Support for tougher gun laws has been declining for decades. Yesterday, Gallup posted several graphs of their polling data on the issue, each showing a striking downward trend line. In 1990, 78% of Americans favored tougher gun laws, though support continuously slipped over the years to a record low 44% in 2008, according to Gallup. As for handguns specifically, support for banning the commercial sale of those weapons has been halved from around 60% in 1960 to 29% now.
The results of the latest CBS poll are notable because previous highly publicized shootings, with the exception of Columbine, have typically not caused a similar shift in support.
Over at Gallup, Frank Newport and Lydia Saad write:
The general downward trend in support for stricter gun laws has continued even though several high-profile civilian gun crimes, including the 2002 Washington, D.C.,-area sniper attacks, a 2005 shooting at an Indian reservation in Minnesota, a 2007 shooting at a Nebraska shopping mall, the Virginia Tech massacre in 2007, and shooting rampages in 2009 in Alabama and at a Binghamton, N.Y., citizenship center, have occurred over the past decade.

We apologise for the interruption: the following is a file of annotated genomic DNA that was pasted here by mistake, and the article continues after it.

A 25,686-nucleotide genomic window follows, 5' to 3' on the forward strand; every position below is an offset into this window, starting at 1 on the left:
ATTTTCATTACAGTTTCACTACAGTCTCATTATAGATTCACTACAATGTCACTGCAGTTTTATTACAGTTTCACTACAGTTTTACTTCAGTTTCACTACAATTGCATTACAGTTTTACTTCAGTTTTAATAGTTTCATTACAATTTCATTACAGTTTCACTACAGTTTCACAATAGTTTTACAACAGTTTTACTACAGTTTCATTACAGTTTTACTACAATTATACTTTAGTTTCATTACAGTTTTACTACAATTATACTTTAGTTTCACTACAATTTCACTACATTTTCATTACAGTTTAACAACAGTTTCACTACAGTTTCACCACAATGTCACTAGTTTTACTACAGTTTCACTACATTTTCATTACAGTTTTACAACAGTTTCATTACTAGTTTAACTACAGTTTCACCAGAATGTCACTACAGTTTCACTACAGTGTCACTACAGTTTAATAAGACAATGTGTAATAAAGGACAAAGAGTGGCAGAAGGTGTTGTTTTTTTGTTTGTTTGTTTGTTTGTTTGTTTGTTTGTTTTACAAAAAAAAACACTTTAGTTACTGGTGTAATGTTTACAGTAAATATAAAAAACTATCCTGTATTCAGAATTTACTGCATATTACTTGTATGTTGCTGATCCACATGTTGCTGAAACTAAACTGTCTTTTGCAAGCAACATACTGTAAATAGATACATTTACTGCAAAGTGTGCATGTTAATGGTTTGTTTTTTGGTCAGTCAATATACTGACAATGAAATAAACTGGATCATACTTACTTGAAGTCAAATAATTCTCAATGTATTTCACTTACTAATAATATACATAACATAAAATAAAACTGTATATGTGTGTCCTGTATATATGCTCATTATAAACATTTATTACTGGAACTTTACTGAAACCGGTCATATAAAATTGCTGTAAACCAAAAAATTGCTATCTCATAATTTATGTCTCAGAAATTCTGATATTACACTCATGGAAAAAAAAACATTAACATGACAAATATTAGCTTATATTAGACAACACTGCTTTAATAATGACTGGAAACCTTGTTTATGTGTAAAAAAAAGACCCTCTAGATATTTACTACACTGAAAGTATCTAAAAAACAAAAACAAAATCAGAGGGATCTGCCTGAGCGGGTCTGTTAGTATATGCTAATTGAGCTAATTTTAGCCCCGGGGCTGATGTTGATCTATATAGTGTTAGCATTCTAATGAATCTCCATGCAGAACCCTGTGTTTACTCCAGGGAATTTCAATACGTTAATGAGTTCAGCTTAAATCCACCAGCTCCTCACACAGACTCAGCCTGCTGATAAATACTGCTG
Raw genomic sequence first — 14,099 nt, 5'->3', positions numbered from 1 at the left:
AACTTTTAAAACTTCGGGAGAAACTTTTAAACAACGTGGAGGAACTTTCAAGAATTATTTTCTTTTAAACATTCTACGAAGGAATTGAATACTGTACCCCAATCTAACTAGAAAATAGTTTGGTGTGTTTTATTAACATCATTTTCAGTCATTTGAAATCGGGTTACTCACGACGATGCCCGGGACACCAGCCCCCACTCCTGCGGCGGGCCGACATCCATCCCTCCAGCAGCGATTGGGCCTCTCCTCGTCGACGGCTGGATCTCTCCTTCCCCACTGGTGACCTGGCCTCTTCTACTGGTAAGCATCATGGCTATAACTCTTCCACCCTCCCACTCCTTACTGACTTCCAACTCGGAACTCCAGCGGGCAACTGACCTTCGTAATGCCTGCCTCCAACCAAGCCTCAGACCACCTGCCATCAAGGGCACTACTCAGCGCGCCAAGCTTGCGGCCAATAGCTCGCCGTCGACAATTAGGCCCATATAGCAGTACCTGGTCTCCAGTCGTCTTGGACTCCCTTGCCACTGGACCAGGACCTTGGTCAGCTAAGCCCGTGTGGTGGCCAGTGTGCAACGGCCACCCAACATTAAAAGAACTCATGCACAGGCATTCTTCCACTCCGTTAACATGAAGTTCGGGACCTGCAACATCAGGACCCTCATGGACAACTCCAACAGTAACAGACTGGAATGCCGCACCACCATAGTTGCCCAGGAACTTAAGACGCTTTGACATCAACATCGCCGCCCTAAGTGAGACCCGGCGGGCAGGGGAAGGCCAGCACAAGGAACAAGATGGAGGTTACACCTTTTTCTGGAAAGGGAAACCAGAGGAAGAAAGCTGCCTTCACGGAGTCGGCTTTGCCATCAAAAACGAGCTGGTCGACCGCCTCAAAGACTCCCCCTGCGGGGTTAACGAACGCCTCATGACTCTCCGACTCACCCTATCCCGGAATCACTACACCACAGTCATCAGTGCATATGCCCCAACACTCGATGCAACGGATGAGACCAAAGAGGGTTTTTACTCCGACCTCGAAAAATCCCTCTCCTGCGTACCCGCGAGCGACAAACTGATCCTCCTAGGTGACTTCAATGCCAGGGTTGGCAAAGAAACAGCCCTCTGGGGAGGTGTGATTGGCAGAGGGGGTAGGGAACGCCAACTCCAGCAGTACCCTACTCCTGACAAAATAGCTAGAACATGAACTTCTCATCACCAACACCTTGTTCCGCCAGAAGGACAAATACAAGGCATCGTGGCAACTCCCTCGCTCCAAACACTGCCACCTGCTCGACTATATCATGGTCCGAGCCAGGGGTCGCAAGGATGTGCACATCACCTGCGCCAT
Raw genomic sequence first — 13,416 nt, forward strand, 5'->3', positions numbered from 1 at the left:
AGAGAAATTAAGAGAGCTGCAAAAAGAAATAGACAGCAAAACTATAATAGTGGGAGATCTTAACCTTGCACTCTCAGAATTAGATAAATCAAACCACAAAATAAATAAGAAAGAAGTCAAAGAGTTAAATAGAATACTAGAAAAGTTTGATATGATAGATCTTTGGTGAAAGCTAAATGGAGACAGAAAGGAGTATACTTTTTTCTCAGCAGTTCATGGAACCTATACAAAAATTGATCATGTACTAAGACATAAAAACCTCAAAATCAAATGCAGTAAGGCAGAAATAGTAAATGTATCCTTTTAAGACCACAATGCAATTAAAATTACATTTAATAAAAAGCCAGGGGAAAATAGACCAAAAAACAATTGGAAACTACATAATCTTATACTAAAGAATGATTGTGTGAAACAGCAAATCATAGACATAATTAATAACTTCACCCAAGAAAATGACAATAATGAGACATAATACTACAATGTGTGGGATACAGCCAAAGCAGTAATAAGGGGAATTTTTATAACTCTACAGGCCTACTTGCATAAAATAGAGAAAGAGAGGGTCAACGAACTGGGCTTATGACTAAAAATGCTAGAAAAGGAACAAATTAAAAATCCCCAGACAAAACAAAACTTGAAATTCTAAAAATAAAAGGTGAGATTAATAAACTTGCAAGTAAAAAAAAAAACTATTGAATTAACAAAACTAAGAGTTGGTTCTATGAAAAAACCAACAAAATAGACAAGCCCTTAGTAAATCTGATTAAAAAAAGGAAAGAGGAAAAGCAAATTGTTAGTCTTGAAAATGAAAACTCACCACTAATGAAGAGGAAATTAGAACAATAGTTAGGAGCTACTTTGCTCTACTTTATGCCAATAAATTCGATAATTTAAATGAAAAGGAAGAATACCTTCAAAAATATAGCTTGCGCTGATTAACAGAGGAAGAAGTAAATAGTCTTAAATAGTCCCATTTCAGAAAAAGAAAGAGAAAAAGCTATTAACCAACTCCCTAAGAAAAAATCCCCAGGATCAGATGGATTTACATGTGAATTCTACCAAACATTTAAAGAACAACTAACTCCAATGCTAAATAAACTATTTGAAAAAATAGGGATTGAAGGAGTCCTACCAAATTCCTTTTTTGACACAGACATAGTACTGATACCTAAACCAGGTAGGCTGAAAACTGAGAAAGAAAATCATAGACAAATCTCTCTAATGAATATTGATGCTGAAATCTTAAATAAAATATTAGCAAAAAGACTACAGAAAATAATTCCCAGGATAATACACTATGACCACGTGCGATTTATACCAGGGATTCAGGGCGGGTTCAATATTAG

Yet despite the apparent swing in support for stricter gun laws, nearly six in ten Americans think tougher policies would have had "no effect" on preventing the Tucson shooting. In contrast, 36% said tougher laws would have had some effect on preventing the attack, including 18% who said they would have done "a lot."
The CBS poll was conducted January 9-10--the two days immediately after the shooting--among 673 adults nationwide. It has a margin of error of 4.0%